It’s been over a month since my last writing post and for very good reason–I’ve been taking the first step toward revising my work-in-progress: letting it sit.
I’ve learned to set a first draft aside for at least a month. Often that’s hard to do, but with the holiday season, it was much easier. I spent two weeks making endless photo gifts for family members for Christmas–cards, books, calendars. I also had some revisions to do on DEXELON and sent out more queries. And finally, I brainstormed titles and started a query for the WIP. I think I’ve decided on the title, although I need to run it by some of my CPs to see what they think.
At the end of last week, I knew I’d let the manuscript sit long enough and it was time for step 2: the read-through. I’m pretty strict about how I do my first read-through. In order to get a good feel for big picture items, I don’t make edits while I’m reading. Now, if it’s a typo, I’ll fix that, but even if it’s something minor like strengthening a metaphor that isn’t quite right, I save it for later. Instead I make notes as I go, and they look a lot like the notes I would send someone else. Here’s a sample page from my Scrivener file:
Because of the time I’ve spent away from the manuscript, I can approach it more as a reader than as the writer. I have to chuckle sometimes when I ask myself a question. If I don’t even know what I meant by something, it’s for sure no one else will!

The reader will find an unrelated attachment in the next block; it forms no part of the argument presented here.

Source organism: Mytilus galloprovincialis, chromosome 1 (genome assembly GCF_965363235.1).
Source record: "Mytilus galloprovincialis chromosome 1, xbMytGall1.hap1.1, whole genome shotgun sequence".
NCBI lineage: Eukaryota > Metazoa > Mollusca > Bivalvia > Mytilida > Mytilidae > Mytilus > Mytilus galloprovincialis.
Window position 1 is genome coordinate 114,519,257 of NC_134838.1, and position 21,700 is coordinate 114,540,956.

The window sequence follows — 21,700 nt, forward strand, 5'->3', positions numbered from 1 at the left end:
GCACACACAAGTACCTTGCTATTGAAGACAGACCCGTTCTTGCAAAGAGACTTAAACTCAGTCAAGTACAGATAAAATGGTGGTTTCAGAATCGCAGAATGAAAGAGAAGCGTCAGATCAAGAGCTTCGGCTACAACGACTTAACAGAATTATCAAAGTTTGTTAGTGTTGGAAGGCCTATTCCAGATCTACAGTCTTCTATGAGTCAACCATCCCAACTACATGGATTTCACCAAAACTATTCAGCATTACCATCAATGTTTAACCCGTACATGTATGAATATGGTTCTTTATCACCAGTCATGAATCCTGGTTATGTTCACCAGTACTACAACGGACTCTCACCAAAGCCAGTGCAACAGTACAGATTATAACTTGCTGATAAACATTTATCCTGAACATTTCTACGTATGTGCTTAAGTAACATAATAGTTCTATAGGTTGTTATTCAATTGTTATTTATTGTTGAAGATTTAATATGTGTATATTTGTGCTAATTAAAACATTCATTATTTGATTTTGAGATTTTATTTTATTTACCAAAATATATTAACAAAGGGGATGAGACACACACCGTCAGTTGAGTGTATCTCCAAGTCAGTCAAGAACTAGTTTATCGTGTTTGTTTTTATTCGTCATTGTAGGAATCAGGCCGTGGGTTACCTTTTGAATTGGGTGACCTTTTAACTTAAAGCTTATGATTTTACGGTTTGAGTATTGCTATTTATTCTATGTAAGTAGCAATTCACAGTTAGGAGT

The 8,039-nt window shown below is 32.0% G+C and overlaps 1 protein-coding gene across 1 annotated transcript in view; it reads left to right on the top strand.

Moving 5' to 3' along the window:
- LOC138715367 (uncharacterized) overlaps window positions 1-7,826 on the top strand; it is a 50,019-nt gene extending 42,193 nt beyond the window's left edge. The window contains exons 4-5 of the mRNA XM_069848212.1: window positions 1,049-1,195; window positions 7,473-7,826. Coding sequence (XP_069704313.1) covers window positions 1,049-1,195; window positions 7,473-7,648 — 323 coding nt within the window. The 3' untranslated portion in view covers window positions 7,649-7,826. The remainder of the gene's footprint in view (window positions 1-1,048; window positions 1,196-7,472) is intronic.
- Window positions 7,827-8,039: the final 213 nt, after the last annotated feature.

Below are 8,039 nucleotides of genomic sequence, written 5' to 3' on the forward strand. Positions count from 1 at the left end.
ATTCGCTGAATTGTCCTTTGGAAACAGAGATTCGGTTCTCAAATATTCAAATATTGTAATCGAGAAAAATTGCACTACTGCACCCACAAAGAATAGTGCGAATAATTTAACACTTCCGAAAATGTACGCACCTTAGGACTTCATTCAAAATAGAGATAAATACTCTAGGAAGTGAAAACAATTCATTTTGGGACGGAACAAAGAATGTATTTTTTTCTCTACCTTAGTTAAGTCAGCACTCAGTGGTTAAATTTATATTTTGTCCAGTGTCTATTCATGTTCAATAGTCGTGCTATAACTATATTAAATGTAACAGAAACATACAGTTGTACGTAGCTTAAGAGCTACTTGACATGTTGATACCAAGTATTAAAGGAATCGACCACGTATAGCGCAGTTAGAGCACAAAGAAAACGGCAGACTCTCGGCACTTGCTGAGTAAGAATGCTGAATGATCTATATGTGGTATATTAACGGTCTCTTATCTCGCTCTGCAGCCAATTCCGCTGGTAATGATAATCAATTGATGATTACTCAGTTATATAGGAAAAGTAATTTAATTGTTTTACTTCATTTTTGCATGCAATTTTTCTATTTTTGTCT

I like this method because it allows me to point out minor things I want to spend more time on later and also work out the bigger picture items that need to be fixed. The notes are sometimes specific in what I want to do in a particular place, and other times they’re a brainstorming tool for me to work through the things I know aren’t there yet.
Having finished the read-through, I feel pretty good about this manuscript. It’s by no means ready for anyone else to read, but there are moments that made me go, “Yes!” They don’t yet outweigh the parts that aren’t ready, but I see the potential and have confidence that I will make it all work. The plus side of having written multiple manuscripts is that I have a pretty good idea of my weaknesses and what to look for even this early in the process.
I probably won’t get back to this manuscript until after the holidays, but I’m going to try something new before I dive into full revision mode. Taking the advice of several more experienced writers, I’m going to get inside the heads of some of the other characters and write scenes from their viewpoints, possibly even some scenes that don’t involve the MC at all. It’s clear after reading through the story again that I don’t fully understand the antagonist or love interest’s motivations, and I think writing a few scenes in their voices will help. It’s something new for me, so we’ll see.
What’s your strategy for tackling revisions? Do you let your first drafts sit or jump right in? How do you do your initial read-through?
Other How I Tackle Revisions posts:
- How I Tackle Revisions: Steps 1 & 2
- How I Tackle Revisions: Getting Inside Secondary Characters’ Heads
- How I Tackle Revisions: An Evolving Process
- How I Tackle Revisions: Let It Go
- How I Tackle Revisions: Crutch Words
- How I Tackle Revisions: Reading in a Different Format
- How I Tackle Revisions: Synthesizing Feedback
Great post, Michelle. I like the idea of writing scenes from some of the other characters’ viewpoints to better understand their motivations. Sounds like a great tool.
I think it will be. I’ll let everyone know how it goes!
Great post thanks 🙂